This year at E3, Forza Motorsport 4 was demonstrated by Dan Greenwalt, Creative Director of Turn 10 Studios.
Surrounded by priceless steering wheel peripherals, Dan took us on a tour of not just the game, but the underlying philosophy and five year plan for the Forza franchise.
Microsoft clearly had Kinect on the brain at E3, their keynote was for all intents and purposes dedicated to it, and Forza's use of the Kinect was a crucial announcement in Microsoft's larger strategy.
Dan Greenwalt delved deeper into the Forza 4 Kinect package, and it became apparent that the integration makes a lot of sense as part of the overall philosophy of the new product. It's about accessibility and automatic customization, in that you feel the game is made for you regardless of how you play it and what you want to get out of it. Whether that is a realistic racing experience or an amateur just smashing a car around a track is up to the player.
The main Kinect feature, which unfortunately was not demonstrated, is head tracking during racing. This was designed to appeal to the hardcore audience, but there is also a "casual" Kinect race mode where you can simply pretend to drive, aimed at a less experienced audience.
Another curious Kinect addition is voice commands for the menu. This is not simply a process of using voice instead of the controller buttons, as you can call any menu item through voice from anywhere in the menu or game. This works whether you're seven layers deep into a customization menu, or you just want to jump into a quick online game.
Graphically, the game has received a dramatic update. We saw the game being demoed on a retail Xbox 360 and it was remarkable the level of quality and consistency Turn 10 has extracted from the ageing console. We were shown new shaders for aluminium and leather that looked uncannily realistic. In gameplay footage it was evident that rocks and stones have been significantly overhauled in the background also.
The main feature touted is the new IBL lighting system, which is present in everything from the new Autovista car showroom mode, through to the interior of the car and all aspects of the race itself. In previous titles, cars were individually lit, now the entire level and everything in it is dynamically lit. This allows for dramatic graphical changes between rounds, which we were shown in the new Swiss Alps map, showcasing the contrast between bright morning drives and sunset drives.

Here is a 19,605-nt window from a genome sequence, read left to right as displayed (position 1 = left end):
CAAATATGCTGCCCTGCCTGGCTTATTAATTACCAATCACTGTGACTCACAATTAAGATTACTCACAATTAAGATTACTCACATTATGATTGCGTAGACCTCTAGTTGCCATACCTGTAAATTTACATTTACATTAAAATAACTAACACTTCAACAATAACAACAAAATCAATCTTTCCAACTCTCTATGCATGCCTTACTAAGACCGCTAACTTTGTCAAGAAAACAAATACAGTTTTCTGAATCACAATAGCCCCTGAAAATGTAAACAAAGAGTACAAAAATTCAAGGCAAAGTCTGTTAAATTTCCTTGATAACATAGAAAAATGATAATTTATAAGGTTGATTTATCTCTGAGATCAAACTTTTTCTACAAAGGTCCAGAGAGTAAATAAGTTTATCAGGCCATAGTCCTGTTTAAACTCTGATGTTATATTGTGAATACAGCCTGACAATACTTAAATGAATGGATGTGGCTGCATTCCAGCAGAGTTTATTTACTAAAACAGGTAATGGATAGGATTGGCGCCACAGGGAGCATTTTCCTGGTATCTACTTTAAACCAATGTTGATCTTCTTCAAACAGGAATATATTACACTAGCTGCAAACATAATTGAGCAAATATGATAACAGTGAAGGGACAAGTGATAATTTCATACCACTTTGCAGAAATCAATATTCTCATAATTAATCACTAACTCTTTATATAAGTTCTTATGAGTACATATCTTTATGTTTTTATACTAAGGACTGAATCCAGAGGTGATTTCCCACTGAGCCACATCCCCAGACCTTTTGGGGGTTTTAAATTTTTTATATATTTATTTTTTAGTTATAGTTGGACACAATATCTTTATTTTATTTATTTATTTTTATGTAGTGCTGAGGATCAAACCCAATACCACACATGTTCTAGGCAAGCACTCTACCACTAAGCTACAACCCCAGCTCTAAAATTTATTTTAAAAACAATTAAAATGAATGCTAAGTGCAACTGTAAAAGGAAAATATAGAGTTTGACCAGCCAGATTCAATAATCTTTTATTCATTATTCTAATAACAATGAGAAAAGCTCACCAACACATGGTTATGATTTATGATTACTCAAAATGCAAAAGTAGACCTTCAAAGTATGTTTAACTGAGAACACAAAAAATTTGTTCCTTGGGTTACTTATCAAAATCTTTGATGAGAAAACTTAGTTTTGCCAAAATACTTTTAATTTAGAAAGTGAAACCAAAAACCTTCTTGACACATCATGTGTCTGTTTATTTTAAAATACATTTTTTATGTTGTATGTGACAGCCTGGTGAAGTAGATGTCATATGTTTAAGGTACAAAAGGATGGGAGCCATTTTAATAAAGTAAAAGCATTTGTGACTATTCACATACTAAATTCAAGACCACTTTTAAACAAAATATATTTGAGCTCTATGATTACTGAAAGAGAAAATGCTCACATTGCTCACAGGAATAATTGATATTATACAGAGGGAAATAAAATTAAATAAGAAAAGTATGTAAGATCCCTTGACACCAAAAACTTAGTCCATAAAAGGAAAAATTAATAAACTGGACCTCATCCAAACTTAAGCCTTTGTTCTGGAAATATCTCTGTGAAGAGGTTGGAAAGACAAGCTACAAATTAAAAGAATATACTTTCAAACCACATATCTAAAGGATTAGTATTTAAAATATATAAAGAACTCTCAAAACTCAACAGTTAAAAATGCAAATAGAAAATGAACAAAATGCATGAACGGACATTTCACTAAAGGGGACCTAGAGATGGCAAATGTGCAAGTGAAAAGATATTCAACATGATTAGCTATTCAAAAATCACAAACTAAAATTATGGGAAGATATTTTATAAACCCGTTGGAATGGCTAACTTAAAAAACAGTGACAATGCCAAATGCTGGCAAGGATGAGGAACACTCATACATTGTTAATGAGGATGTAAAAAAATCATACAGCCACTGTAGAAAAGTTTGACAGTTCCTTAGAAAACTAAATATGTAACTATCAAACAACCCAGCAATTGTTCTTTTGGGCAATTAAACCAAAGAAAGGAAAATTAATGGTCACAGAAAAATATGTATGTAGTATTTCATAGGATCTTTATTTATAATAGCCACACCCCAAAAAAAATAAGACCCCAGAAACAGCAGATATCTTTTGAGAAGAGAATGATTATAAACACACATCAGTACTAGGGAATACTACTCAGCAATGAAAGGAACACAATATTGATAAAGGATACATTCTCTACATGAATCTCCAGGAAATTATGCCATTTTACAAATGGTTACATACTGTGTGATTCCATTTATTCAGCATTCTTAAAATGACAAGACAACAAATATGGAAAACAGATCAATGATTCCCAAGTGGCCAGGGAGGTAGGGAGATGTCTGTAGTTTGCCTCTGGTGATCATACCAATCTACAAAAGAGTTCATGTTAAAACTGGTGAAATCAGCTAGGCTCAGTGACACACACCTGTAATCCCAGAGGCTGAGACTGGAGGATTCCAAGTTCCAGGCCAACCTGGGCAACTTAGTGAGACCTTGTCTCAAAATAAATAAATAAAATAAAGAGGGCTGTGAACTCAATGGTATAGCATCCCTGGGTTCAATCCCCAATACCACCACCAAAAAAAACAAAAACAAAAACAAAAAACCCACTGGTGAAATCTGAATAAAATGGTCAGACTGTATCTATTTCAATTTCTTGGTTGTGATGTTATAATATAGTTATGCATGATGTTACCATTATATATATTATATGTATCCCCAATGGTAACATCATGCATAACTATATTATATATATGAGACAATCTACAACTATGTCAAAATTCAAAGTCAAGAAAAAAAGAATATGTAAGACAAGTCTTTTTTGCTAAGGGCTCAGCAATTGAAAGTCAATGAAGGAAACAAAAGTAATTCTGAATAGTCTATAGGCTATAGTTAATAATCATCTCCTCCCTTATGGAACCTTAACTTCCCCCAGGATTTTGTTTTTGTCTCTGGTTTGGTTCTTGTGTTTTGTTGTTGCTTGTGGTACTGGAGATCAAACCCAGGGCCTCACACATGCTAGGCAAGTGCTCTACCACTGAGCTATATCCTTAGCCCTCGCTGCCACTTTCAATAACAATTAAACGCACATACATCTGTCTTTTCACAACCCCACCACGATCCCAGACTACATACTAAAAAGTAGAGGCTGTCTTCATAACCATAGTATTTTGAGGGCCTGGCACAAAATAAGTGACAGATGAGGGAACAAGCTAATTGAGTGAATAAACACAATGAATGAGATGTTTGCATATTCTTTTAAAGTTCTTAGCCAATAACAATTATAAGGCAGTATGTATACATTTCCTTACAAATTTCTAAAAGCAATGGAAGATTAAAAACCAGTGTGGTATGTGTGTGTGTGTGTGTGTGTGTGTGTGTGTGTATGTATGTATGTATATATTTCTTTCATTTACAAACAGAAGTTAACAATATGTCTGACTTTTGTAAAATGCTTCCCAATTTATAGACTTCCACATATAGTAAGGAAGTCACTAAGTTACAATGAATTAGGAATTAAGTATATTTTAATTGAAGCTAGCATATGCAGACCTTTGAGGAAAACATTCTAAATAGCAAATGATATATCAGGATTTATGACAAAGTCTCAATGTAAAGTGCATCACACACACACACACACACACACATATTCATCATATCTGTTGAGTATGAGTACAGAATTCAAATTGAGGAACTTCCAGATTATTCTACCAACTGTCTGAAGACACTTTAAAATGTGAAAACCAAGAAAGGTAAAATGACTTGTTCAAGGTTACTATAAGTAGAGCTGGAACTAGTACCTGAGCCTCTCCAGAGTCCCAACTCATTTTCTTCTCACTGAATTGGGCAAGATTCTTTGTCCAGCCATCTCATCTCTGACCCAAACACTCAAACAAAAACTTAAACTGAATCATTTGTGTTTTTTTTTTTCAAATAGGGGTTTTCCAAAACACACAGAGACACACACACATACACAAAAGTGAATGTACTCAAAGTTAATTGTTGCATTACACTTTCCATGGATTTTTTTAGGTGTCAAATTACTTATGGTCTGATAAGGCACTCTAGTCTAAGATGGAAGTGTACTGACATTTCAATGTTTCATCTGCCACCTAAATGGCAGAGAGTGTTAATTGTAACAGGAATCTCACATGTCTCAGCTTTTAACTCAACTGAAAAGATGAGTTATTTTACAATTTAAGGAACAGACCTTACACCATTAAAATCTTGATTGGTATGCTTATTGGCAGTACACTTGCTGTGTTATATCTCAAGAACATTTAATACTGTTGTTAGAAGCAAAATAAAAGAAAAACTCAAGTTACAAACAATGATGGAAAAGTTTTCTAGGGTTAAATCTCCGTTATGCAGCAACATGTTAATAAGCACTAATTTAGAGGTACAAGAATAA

Long-time players of Forza will be most interested in the extensive online overhaul. Turn 10 has started by upgrading the number of cars on screen from eight to 12, therefore increasing maximum numbers for multiplayer. 16 player multiplayer was also mentioned, but since that exceeds the maximum amount of cars on-screen, how this factors into the final product remains unclear.
There is the huge addition of car clubs. Car clubs will be the clans or guilds of Forza, where you can have a collective garage, allowing you to save cash for cars together and share your rides with your friends. You can also designate members to be the club's painters and tuners for those vehicles.
There will be monthly challenges and bounties (i.e. betting) as well as a new rivals mode, which is like the 3DS's streetpass feature. This asynchronous mode can download other players' best lap times/races and challenge them, even if those players are offline.
New gameplay additions include a huge AI upgrade, which will learn from the player during a race as well as in subsequent races. A new career mode will also be present in the final game. A new mode, the first of many, involves you being able to race and lap an infinite amount of cars.
However, the most touted addition, other than the Kinect integration, is the Top Gear cast. Having entered a multiple game deal, you can hear Jeremy Clarkson's commentary on each individual vehicle in the showroom, some of which is bitingly honest. The new showroom is called Autovista, in which you can check out each and every single part of the car closer than ever before. The level of detail is astounding, especially for the 360.
Finally, you can import your Forza 3 profile with all your cars, which will also result in the acquisition of bonus vehicles, though details were vague on that front. But you may not even want to use your old vehicles as, while the final number of cars is not yet confirmed, Forza Motorsport 4 will have at least 500 – with more available through DLC.
Turn 10 seems to be on track, then.